A very common requirement in new construction or in service of existing installations is the need for trenching. A trench is considered an excavation where the depth exceeds the width. It is typically used for the safe burial of utilities, piping, or materials to span distances between two objects where these items are rarely accessed after installation and are covered with soil or other materials to keep them protected from frost, water, contact, and movement from surrounding forces.
In many instances there are multiple items or services placed underground and the crossing or interaction of these services becomes complicated and congested while no longer visible to the naked eye. Trenching in open areas or virgin ground can often be done safely and efficiently with traditional methods such as mechanical excavators, trenching machines, even a shovel.
Unfortunately, when there is a need for trenching where the possibility exists that there are existing utilities or services in the area, these traditional methods are no longer suitable as they cannot accurately identify the location of these buried items and will typically damage or destroy them immediately upon contact. As a result, a safer or more gentle approach is required.
This is where a hydrovac can provide an excellent solution to not only excavate the required material to create the trench but can do so safely without damage. In addition, the hydrovac process will allow the operator to gently expose the underground utilities completely including under and around them in order to create a space for service or replacement of components if need be. This is often the process used to replace underground valves, connections, or splices as needed.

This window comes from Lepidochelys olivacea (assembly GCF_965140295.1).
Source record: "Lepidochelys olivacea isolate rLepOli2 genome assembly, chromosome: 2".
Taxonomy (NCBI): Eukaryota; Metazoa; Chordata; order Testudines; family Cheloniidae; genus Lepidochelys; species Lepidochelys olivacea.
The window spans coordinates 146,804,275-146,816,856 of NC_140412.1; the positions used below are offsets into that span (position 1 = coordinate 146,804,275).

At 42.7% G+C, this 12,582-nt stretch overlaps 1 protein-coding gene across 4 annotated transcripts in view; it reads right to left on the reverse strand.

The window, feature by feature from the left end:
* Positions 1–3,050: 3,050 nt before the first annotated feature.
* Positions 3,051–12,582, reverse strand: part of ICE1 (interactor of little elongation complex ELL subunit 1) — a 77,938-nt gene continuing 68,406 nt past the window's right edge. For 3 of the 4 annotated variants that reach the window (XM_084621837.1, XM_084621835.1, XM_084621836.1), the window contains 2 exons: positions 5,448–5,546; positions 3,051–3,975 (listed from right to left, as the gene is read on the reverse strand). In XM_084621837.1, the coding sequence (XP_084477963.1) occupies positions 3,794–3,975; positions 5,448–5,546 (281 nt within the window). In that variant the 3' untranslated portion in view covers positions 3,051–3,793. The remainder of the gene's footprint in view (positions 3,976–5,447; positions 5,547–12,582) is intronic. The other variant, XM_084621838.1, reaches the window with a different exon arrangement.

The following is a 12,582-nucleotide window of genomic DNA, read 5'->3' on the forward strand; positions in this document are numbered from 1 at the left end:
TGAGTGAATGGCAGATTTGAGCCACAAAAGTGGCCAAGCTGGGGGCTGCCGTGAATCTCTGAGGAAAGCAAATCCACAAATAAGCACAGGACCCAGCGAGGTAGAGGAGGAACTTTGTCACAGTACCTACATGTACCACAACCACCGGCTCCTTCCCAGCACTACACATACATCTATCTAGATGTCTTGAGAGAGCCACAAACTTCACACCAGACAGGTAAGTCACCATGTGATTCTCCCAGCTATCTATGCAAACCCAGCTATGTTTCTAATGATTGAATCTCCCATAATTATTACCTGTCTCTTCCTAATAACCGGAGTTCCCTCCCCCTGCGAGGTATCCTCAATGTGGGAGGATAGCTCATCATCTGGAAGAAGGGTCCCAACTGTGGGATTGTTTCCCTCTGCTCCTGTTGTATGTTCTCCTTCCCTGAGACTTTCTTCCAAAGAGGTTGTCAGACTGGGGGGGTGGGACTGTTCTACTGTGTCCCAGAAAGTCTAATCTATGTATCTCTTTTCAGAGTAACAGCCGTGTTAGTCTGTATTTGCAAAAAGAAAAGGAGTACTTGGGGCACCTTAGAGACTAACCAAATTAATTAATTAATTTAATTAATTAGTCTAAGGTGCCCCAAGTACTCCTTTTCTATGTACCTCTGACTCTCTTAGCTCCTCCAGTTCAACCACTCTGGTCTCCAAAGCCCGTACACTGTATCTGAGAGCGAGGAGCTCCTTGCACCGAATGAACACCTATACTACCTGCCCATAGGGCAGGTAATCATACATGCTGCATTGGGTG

Another distinct advantage of the hydrovac method is that a targeted or minimal amount of material can be removed to prevent ground shifting which can create collateral damage to nearby utilities even if direct contact is not made. The added benefit is also less material required to back fill the trench and better compaction if less earth is removed from its original compacted state.
The hydrovac process is ultimately controlled by the operator and by varying the water pressure or vacuum levels on the truck the sensitivity of the dig can be adjusted to suit the sensitivity of the service as it is uncovered. From super narrow slot trenching, (as narrow as 2 inches) to large open trenches, the hydrovac process will accomplish both with ease and as safely as digging with your bare hands.
Another unique advantage of the hydrovac process over mechanical methods is the option of using remote hose to access any area that may not have any suitable access for larger machinery. The use of remote hose will allow access into existing structures, basements, or in extremely congested spaces where the only useable space may be room for the operator himself and these hoses.